CM: We have opposite system to GE and Army, and it works for us. Practically nobody is like us. It works, and makes us peculiar.

WB: I get worried when people agree with us. We have managers that will make tens of millions annually. Everyone wants to be treated fairly. The rationale should be understood, but there is no cross Berkshire rationale. It is ridiculous to put a cost of capital on each business. No difference if 40m or 43m or some other number is used in the business. The real thing is to pay managers for widening the moat that differentiates our business from competitors. I can’t think of a manager who has left us over compensation.

CM: Amazing how simple it has been, how little time it has taken, and how well it has worked. Headquarters is typically hated in the field. We don’t want an Imperial headquarters with charges imposed everywhere. We charge for credit, but that is it. Most headquarters charge for costs.

back to the questions.

How important are managers?

We’ve spent many years buying many things without meeting managements at all. The $5 billion of stocks we bought in the first quarter are mostly run by managements we’ve never talked to. We read a lot, 10Ks, etc.

If we buy the entire business, we care very much about management and whether they’ll behave in the future as they have in the past. We’ve had good luck with this.

But in marketable securities, we read the annual reports. Charlie and I read an annual report recently – it was very fancy – for an oil company that didn’t talk about finding costs per MCF [million cubic feet of gas] or barrel [of oil]. The most important metric, over time, wasn’t even discussed and when it was touched on, it was in a dishonest manner. That tells us a lot about the individual running the company. If he’s not willing to talk to the owners, even once a year, that makes me question the person. In marketable securities, however, we’ve still bought into some extremely good businesses run by people we didn’t care for because we thought they couldn’t screw them up.

Munger: Two things matter: if the quality of the business is good enough, it can carry bad management. The reverse isn’t true, though. It’s very rare for a great manager to take over a bad business, say the textile business, and make it great. You shouldn’t look for Warrens.

Buffett: It took me 20 years [to get out of the textile business]. If you asked me to run a tough business, I wouldn’t do it. It’s too tough. Even the best manager in the world couldn’t fix it. If you gave me first draft pick of all CEOs in America and you said it was my job to run Ford Motor now, I wouldn’t do it.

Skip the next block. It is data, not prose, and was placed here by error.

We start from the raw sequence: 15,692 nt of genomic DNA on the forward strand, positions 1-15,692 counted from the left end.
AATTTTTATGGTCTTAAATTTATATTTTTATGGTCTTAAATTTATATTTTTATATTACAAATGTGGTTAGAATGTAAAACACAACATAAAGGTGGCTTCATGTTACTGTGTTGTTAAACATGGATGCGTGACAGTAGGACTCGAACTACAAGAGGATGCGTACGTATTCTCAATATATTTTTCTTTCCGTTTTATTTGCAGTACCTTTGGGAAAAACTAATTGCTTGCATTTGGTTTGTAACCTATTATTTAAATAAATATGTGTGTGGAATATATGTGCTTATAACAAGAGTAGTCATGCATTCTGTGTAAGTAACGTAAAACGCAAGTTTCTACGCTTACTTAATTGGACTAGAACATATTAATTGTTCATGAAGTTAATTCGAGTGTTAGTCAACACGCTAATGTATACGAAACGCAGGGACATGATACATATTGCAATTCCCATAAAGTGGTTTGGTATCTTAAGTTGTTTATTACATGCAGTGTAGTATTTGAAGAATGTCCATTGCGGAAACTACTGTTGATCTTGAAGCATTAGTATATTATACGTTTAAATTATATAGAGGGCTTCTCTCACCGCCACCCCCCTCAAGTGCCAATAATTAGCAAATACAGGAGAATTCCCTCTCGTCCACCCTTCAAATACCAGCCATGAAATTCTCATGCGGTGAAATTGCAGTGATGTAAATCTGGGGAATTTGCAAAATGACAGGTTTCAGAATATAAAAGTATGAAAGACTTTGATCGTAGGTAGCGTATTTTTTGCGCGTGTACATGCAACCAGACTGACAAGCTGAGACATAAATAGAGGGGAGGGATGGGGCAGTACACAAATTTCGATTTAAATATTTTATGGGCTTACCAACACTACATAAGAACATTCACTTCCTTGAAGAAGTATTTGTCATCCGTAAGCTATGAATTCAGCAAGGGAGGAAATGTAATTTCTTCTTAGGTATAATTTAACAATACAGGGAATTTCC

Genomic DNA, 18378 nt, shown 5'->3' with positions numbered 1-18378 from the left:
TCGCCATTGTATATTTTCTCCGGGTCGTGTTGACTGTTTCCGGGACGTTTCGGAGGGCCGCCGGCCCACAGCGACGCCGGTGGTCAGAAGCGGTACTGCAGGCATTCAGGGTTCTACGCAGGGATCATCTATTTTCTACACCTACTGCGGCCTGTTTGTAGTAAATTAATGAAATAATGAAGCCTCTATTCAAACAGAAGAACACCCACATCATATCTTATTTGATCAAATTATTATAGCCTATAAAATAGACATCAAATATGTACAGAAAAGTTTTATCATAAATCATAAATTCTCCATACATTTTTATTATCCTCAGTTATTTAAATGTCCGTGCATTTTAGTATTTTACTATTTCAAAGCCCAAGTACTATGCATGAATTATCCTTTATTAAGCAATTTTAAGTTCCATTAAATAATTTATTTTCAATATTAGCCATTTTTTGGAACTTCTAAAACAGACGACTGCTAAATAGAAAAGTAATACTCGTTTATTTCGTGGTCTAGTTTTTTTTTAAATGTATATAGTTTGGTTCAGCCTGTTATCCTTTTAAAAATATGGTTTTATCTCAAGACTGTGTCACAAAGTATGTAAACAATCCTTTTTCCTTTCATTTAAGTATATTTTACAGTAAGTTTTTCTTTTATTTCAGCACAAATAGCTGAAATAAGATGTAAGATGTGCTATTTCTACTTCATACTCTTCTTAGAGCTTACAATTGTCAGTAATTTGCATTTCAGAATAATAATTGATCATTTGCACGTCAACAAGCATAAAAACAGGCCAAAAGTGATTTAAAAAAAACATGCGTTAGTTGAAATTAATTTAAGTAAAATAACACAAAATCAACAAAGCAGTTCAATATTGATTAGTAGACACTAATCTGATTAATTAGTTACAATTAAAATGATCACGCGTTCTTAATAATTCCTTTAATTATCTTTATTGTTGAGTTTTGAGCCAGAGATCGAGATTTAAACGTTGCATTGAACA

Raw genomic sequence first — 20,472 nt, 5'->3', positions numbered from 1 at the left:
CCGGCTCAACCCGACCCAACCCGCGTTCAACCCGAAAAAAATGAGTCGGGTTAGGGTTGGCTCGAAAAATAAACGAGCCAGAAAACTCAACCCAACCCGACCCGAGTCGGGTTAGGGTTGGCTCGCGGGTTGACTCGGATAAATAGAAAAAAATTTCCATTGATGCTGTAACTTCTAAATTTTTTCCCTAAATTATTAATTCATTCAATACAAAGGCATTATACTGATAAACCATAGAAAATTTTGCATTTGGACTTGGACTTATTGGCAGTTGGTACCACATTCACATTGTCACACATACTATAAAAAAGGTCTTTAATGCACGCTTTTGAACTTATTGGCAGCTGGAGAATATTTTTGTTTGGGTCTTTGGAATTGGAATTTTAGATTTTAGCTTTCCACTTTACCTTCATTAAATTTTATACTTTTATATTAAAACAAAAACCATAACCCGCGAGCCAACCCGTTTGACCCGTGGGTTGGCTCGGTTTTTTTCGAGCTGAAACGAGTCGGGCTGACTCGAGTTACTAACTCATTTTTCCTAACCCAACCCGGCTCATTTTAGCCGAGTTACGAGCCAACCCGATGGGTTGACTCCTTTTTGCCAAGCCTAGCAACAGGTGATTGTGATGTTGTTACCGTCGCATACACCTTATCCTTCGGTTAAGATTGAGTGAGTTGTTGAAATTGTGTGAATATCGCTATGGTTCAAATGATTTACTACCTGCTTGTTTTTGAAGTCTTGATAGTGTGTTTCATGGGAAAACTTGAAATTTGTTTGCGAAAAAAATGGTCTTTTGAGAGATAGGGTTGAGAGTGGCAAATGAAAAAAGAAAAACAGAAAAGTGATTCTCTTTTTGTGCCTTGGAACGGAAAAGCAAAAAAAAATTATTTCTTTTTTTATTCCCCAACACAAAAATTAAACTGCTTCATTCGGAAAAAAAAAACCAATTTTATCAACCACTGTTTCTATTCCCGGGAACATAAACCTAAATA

back to the questions.

I am bad at hiring good managers. How do you assess a person’s capabilities?

You have to understand that we cheat. If you give me 100 MBAs (I am meeting over 30 schools this year), I no more could take the 100 and rank them - it would be impossible. We buy businesses with great management in place. We have seen their record. They come with the business. Our job is not to select great managers; our job is to retain them. A majority of them are wealthy. They don’t have a monetary reason to work in many cases. We have 19 people at head- quarters and 250,000 around the world. Our job is to make sure they have the same enthusiasm. We have to see passion in their eyes and believe the passion will remain, but we can create an environment to keep them happy. At these annual meetings, we tell them what a great job they did and make them feel appreciated. We don’t have contracts — it doesn’t work. Our managers are appreciated.

I can’t be of help if you are looking at a group of MBAs. They know at this point in life how to fool you, what answers to give you. I would look for people with a passion for the job, doing more than their share, who are good communicators. In baseball, you have to hang up your cleats at 40, but our guys go on and on and on. Mrs. B worked until she was 103, then died the next year. That’s a good lesson for our managers. [laughter]

CM: Story of Howard Amundsen; a young man asked him how do you get ahead? He replied, ‘I always keep a few million dollars lying around just in case a good opportunity shows up.’

back to the questions.

You take great pride in keeping your schedule wide open. Do you believe that corporate America is overscheduled and overstretched?

[Showed his blank schedule book]. Bill Gates is overscheduled. I am extremely lucky and I can say no to anything because there isn’t an entity that can use economic pressure to make me do something. A lot of CEOs get into a lot of the rituals that are part of the job. I would rather deliver papers than be the CEO of GE. They have too much stuff to do that is a big pain. Don’t get me wrong, CEOs have it pretty good. I’d imagine that every CEO in the Fortune 500 would be willing to take the job for half of the money. The 76 or so CEOs that run companies at Berkshire don’t have to deal with bankers or lawyers. At Berkshire, we’ve never had a meeting for all of them anywhere. There are no presentations and no committees. They can be more productive, and it makes it attractive when they can do what they like to do best.